As the first day of summer faded to dusk, the first fireflies of the season rose like flickering beacons from the damp grass along the stream.
Their arrival seemed early to me, since I associate lightning bugs with high midsummer, but everything has been a little off in recent years with early heat waves and unusually heavy rains. Early or late, my heart still lurches upward when first I see the little fairies of the night rising skyward.
If you were lucky enough as a child to live where the fireflies dwelt, surely you remember chasing after them, hands cupped in eager pursuit. As night fell they were everywhere, ascending from the dewy grass in waves and spirals. If you were quick and clever, the firefly was that one magical thing you could hold in your own small hand.
You had to have a firefly jar, its lid pierced with air holes, to keep them in temporary captivity. We would include a few blades of grass and a twig or two to make them feel at home while we watched up close as their mysterious lights flashed on and off. I can remember keeping my firefly jar in a darkened bedroom, watching it glow until my eyes grew heavy with sleep.
I hope never to outgrow my delight in these little lantern-bearers of the insect world -- I wish every child the chance to hunt them on a mild summer’s eve. Unfortunately, firefly populations are on the decline around the country and around the world.
They are disappearing from our marshes and fields, our yards and woodlands. Researchers aren’t exactly sure why, but development that paves over these formerly open spaces and light pollution that interferes with their flashing lights, a form of insect communication, are thought to be two causes.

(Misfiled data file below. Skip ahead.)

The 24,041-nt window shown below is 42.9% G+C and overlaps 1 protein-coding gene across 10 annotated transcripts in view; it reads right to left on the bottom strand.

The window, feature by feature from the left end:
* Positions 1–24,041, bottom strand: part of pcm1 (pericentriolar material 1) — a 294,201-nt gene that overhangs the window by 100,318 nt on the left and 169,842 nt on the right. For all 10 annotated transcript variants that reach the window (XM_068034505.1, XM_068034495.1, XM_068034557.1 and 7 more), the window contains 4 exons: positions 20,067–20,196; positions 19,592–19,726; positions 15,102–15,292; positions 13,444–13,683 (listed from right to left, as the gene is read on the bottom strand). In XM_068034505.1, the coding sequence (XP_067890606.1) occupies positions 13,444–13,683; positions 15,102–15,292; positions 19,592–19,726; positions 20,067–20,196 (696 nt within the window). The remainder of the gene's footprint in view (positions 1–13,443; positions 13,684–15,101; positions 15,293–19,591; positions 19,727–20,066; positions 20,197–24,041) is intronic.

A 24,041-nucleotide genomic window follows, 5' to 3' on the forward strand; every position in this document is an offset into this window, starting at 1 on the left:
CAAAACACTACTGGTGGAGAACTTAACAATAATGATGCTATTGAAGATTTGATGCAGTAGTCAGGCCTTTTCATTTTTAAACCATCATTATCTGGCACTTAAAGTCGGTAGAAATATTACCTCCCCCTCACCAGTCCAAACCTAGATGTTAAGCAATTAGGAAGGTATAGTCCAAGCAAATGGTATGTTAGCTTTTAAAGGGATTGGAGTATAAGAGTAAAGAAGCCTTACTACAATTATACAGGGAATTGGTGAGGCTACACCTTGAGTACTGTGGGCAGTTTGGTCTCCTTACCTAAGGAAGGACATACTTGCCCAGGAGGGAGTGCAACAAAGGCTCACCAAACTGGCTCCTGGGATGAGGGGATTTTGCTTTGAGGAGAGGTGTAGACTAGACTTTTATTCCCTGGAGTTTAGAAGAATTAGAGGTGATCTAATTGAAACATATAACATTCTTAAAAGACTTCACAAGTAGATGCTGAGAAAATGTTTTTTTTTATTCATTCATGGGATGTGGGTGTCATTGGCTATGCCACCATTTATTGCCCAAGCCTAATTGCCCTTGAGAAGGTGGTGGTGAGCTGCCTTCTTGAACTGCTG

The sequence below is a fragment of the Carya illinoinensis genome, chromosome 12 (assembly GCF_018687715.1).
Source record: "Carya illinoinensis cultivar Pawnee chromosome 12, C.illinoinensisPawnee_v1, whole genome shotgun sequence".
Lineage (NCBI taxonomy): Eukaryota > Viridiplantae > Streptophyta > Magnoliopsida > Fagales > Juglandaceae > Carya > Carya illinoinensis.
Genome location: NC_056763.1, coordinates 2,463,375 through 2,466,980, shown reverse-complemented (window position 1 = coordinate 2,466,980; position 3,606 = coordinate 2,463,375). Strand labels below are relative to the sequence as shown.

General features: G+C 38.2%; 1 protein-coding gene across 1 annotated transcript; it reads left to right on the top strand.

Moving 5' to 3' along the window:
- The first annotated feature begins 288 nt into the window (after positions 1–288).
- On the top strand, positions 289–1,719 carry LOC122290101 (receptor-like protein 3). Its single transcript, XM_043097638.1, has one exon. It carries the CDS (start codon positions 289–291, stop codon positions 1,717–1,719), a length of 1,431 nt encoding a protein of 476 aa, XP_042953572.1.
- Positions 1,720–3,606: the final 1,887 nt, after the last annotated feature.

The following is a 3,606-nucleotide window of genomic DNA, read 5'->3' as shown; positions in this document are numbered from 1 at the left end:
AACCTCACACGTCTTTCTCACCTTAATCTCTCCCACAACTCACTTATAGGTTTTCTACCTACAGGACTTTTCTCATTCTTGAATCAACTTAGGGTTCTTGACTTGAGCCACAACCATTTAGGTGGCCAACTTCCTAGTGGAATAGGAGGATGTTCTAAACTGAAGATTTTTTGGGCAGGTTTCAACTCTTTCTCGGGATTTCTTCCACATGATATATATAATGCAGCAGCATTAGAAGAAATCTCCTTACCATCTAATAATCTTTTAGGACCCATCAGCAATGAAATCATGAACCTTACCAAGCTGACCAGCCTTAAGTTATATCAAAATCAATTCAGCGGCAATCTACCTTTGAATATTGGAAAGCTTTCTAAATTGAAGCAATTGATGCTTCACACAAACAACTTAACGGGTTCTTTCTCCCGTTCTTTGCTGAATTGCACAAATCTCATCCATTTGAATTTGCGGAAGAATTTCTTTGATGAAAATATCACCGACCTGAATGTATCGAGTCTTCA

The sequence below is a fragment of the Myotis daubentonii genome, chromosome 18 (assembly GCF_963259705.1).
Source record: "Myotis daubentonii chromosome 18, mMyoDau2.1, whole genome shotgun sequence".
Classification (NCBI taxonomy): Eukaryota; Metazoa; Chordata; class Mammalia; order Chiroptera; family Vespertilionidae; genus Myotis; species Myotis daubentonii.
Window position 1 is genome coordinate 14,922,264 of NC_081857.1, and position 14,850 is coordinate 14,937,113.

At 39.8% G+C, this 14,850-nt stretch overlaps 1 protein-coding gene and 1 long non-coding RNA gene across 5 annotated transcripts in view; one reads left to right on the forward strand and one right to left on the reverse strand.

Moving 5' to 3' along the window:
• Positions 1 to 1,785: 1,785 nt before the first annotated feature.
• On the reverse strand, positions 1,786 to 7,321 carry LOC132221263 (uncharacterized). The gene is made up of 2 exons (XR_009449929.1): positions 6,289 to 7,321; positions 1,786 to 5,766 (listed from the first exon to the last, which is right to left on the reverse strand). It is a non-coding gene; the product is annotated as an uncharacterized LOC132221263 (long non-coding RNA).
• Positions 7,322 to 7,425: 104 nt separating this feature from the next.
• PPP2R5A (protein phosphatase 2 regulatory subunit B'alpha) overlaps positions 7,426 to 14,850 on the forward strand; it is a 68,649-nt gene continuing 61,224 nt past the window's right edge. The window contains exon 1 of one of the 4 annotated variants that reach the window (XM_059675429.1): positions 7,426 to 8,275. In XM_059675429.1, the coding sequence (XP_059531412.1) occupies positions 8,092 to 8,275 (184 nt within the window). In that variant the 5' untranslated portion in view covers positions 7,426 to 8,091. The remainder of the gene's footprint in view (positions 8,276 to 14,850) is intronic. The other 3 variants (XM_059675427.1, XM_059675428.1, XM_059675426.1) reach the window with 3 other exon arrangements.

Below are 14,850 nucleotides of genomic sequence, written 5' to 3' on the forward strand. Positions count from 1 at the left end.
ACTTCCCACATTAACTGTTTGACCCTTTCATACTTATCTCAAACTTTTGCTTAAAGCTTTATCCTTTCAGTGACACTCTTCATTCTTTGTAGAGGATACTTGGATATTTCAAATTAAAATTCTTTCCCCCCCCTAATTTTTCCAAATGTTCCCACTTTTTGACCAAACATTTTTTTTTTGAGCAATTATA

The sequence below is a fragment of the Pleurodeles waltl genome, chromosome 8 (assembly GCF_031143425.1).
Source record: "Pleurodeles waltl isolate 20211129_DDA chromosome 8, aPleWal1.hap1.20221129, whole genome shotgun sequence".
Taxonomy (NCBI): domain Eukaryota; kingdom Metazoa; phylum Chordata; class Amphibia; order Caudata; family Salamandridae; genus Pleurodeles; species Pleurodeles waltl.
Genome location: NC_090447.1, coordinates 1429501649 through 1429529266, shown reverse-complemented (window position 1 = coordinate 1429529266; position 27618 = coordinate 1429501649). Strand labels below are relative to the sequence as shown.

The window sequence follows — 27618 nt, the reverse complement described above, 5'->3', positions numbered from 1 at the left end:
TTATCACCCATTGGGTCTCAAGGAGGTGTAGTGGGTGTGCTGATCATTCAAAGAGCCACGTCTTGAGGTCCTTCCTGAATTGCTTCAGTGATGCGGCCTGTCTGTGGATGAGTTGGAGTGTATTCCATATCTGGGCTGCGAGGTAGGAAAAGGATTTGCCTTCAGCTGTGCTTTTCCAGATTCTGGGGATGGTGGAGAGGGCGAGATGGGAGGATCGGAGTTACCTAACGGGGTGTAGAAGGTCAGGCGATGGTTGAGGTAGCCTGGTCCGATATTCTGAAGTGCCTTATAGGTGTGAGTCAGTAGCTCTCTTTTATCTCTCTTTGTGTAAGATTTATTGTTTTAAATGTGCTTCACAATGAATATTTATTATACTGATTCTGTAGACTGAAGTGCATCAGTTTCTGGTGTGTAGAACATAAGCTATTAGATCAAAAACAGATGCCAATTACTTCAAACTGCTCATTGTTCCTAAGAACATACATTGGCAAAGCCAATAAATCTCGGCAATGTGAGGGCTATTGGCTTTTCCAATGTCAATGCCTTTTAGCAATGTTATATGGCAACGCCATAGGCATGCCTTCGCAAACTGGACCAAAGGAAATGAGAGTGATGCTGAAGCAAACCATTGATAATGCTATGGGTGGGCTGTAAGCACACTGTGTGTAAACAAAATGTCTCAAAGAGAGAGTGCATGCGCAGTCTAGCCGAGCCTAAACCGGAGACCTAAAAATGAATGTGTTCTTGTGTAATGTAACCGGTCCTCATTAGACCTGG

It would be a shame if they faded away, since lightning bugs are not only a child’s delight, but fascinating little characters in their own right. Winged beetles during their brief adulthood, these insects are beneficial in their larval stage when they feast on such garden pest as snails and slugs. The larvae can live up to two years in the soil while adults live as few as two weeks – and may not feed at all while they mate and lay eggs.
Science has an abiding interest in these endearing little insects. Researchers use the firefly’s luminescence to track energy exchanges in human cells, a key tactic in the study of heart disease, cancer and muscular dystrophy. The highly efficient “cool” light these insects emit hasn’t been duplicated in any commercially available light source – even the energy-saving fluorescent bulbs and LED lights come in a poor second.
Chemicals known as luciferase and luciferin (why the devilish names?) are responsible for the firefly’s glow. Adults aren’t alone in lighting up. In some lightning bug species, even the larvae and eggs can flash, especially in response to tapping or other vibrations.
The adult firefly’s beacon is, at heart, a love light. A specific sequence of flashes is intended to lure a mate and each species has a unique signal. In the sneaky way of nature, some predatory lightning bugs mimic the flash pattern of other species with another rendezvous in mind – dinner. Everyone’s got to eat!
Fireflies are found in many temperate and tropical regions; in the United States, they are found primarily east of the Mississippi in locations where the soil has remained undisturbed. In a few select places – Malaysia, for instance, and high elevations of the Great Smoky Mountains -- they are famous for putting on a synchronized show, every firefly flashing in unison. Can you name another insect activity that is a bona fide tourist attraction?
Should you want to aid the cause, there are a few things you can do to help and support your local fireflies. Leave some natural litter (rotten logs, long grass, and fallen leaves) in unused places as shelter for the larvae. Install a water feature, since these beetles need standing water in their habitats. Avoid harsh chemical in lawn maintenance programs and mow high, leaving a thick turf.
And turn off the outdoor lights, whenever and wherever you can. How can you see the fireflies if you’re blinded by the light of your own making? There are mysteries in the night, fairy lights on the wing – don’t miss them.